6 things I learned about Six Nations of the Grand River Territory
I felt like I wandered into a postcard. You know the one, with the house on the hill, big trees lightly dusted with snow, long winding roads. It wouldn't have surprised me if Santa rolled by in a rez car blasting Robbie Robertson or Logan Staats.
Some of them include actors Graham Greene and Jay Silverheels (better known as Tonto); Roberta Jamieson, Canada's first indigenous female lawyer; Stan Jonathan, former NHL player with the Boston Bruins (who was clearing his neighbour's driveway while we were visiting! How cool is that?); famed marathon runner Tom Longboat; and one of my favourite poets, Emily Pauline Johnson.
The Mohawk poetess and renowned performer was born and raised at Chiefswood, her family homestead. It is a national historic site now, and I was super excited to tour the Victorian-era house with another renowned Mohawk poet — Janet Rogers.
This is where Pauline wrote books like Flint and Feather, and as I sat at her writing desk where she created this work, I got super Indigi-nerd emotional.
4. The Three Sisters — corn, squash and beans are big here. Really big.
They have traditions, ceremonies, stories, recipes, heck even artwork based on the Three Sisters, which the people believe were gifted to them by the Great Spirit.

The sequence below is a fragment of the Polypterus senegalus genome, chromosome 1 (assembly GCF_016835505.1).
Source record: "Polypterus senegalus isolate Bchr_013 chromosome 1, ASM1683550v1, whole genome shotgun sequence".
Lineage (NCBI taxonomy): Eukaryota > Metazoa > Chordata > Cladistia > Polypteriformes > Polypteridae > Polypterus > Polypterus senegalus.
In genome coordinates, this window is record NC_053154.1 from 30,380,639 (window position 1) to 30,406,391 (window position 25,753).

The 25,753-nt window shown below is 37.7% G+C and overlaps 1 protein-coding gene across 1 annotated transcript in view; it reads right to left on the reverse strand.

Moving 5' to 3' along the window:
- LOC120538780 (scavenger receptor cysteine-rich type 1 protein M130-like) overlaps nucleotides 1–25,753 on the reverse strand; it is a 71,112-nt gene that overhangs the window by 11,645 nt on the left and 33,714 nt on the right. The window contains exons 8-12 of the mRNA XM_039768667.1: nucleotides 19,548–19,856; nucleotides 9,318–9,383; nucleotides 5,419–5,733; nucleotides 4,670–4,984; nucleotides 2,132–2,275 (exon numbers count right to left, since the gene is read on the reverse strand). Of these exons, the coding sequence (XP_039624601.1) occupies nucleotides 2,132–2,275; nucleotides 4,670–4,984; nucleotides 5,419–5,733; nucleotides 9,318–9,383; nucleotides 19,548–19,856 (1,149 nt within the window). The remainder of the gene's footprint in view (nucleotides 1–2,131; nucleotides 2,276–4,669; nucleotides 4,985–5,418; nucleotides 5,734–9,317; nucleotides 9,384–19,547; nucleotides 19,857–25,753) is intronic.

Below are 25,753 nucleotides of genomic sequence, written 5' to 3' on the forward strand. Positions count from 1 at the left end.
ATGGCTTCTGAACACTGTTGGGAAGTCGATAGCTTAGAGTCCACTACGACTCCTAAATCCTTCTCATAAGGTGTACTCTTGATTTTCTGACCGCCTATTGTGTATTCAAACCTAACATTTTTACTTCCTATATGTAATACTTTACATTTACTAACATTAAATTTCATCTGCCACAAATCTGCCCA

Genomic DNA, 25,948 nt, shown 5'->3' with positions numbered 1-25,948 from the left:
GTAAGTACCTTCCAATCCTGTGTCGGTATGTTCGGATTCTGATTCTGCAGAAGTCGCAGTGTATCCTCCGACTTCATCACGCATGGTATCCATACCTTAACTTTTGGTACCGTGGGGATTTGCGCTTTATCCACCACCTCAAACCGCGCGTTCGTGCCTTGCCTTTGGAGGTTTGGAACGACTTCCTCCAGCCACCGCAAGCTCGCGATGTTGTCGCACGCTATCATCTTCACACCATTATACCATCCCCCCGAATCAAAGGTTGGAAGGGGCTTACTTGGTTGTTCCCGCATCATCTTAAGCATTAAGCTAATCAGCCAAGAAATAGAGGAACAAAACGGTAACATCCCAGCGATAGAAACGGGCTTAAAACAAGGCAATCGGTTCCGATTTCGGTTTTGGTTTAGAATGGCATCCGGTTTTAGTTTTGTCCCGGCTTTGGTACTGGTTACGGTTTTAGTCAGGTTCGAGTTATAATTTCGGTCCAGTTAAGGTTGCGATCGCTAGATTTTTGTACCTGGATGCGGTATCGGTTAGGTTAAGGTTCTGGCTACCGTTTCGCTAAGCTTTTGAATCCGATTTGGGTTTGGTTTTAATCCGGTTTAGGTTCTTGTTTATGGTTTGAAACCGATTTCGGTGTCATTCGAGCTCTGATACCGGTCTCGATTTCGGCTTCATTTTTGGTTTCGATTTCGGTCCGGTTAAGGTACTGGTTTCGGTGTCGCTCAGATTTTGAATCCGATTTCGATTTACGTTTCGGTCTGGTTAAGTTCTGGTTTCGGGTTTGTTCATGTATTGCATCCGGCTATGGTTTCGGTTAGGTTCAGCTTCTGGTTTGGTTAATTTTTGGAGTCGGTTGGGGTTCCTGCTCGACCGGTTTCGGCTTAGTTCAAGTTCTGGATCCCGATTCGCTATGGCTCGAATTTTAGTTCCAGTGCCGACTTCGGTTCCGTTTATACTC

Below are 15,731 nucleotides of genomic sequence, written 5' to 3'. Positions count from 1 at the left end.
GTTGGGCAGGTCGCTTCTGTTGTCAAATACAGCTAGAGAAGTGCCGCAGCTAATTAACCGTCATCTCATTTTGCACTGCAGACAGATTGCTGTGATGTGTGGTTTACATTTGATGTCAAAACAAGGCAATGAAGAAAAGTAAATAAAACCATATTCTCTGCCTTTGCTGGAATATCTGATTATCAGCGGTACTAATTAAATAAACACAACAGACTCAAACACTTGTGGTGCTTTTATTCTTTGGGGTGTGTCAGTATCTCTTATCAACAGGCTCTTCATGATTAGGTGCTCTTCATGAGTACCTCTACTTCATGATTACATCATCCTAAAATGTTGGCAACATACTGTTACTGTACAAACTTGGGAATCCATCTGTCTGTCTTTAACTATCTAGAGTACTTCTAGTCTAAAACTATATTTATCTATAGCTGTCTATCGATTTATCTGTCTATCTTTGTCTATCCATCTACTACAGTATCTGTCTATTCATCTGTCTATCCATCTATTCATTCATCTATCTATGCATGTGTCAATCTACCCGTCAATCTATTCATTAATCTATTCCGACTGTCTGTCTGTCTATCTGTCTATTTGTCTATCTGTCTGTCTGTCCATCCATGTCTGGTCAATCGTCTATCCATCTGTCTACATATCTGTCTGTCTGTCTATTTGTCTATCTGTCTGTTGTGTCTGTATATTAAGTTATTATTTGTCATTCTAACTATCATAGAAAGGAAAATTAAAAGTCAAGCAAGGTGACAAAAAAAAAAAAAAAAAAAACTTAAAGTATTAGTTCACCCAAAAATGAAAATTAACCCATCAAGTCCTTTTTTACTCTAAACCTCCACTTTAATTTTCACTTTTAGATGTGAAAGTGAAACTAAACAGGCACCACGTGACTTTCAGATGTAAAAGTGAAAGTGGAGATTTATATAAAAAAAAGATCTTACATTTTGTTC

5. Seeing history in real life.
For their loyalty, they were granted a tract of land along the Grand River under the 1784 Haldimand Treaty. Iroquois is a French term — they call themselves the Haudenosaunee, or People of the Longhouse. Their clan system follows a matrilineal line; in other words the women are in charge. I like that!
6. Finally remembering all six of the Six Nations.
There are actually six separate nations that make up the people of Six Nations (or 6Nay as the hip locals call it). They are: Mohawk, Cayuga, Onondaga, Oneida, Tuscarora and Seneca, which is harder to remember than you think. Go, ahead, close your eyes and recite them. There will be a quiz later.